The tangerine is a sweet type of mandarin orange, much more cold hardy than sweet oranges like Valencia or Navel. Tangerines can be easily identified by their floral fragrance and puffy skin, which coats the fruit like a jacket. Growers in subtropical and tropical areas can choose from many old and new tangerine varieties.
Marketed as the "honey tangerine," the Murcott is the largest commercially grown tangerine in Florida, notes the University of Florida. The fruit's origin in unclear, but it's like a tangerine-orange hybrid, technically a tangor. Murcotts do have seeds. Their flesh is deep orange and the peel may range in hue from yellowy to red. Maturing in January to March, Murcott is the latest tangerine to mature.
While Dancy tangerines have fallen out of favor due to disease problems, they are an old tangerine variety dating back to 1867. Dancy tangerines feature the thin leathery peel common among the fruit. They ripen in December and January. The fruits are squat with a tiny neck at the stem end that makes them resemble a pomegranate in shape. Since this tangerine is highly susceptible to Alternaria fungus, it's not widely planted.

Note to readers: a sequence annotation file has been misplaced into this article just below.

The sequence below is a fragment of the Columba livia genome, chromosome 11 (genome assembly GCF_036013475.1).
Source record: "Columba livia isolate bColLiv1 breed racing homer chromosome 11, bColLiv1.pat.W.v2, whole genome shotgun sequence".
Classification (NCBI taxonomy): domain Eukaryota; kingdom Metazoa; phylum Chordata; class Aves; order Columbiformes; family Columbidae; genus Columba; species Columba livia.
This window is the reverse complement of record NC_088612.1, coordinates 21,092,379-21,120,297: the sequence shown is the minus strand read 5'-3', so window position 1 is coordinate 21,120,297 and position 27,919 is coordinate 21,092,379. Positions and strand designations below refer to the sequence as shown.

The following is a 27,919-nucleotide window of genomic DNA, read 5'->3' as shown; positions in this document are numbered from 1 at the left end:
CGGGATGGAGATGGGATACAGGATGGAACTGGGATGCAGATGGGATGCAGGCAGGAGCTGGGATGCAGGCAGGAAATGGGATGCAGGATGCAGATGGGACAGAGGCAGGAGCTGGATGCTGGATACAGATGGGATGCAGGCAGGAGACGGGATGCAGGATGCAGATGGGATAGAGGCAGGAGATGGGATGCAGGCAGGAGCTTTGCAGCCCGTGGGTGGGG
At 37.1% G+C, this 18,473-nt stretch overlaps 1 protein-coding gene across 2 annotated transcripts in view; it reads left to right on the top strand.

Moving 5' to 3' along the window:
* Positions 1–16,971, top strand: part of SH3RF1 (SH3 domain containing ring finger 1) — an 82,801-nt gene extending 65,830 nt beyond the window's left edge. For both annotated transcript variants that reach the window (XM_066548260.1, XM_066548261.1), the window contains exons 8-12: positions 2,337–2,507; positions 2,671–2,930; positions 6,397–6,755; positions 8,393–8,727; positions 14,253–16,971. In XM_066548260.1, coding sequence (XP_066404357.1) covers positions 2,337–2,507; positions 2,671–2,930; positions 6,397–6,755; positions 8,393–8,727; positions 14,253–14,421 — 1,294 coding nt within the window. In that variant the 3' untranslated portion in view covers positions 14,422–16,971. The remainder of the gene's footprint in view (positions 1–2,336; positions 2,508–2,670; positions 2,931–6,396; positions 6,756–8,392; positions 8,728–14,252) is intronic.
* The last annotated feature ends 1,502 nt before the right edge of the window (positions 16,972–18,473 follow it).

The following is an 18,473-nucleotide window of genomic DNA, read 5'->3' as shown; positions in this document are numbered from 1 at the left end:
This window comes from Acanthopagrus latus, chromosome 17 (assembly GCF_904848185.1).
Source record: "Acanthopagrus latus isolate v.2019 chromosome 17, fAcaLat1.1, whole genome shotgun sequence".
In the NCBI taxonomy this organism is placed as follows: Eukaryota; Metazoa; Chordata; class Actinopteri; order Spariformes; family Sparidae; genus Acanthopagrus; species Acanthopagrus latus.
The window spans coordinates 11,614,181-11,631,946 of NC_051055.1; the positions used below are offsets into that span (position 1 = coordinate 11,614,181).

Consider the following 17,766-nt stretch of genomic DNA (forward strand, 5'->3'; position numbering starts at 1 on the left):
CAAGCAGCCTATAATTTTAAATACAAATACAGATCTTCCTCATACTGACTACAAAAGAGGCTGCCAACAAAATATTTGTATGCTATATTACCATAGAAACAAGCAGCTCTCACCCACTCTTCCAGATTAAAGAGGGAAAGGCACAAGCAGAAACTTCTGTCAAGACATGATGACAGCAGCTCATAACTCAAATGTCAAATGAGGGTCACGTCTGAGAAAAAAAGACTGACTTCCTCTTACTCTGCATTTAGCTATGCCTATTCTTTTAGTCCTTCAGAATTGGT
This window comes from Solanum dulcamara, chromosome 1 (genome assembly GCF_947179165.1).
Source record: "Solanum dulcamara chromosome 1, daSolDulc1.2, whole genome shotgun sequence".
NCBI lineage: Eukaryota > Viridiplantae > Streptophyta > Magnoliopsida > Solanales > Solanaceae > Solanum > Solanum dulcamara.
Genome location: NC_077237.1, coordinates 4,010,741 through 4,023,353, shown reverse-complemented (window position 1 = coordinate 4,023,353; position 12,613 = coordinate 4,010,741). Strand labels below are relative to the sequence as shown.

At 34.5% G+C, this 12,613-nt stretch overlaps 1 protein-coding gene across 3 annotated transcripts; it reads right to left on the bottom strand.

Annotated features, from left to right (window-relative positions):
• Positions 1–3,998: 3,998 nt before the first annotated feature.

The clementine, or Algerian tangerine, is technically a tangerine. The fruit was introduced to the United States via Algeria in 1909, notes Purdue University. Clementines feature few seeds and a long growing season. While clementines have the loose wrinkly skin common among all tangerines, their skin is less puffy than that of other types.
Fallglo was invented in 1962 and released commercially in 1987. The fruit is a cross between the Bower and Temple tangerines, themselves tangerine-tangelo and tangerine-orange hybrids. With a genetic makeup of 1/8 grapefruit, 1/4 orange and 5/8 tangerine, according to the University of Florida--Fallglo is nonetheless marketed as a tangerine. The fruit ripens early, from September to November. While Fallglo tangerines contain a large amount of seeds (as much as 40 per fruit), the trees are resistant to diseases and pests.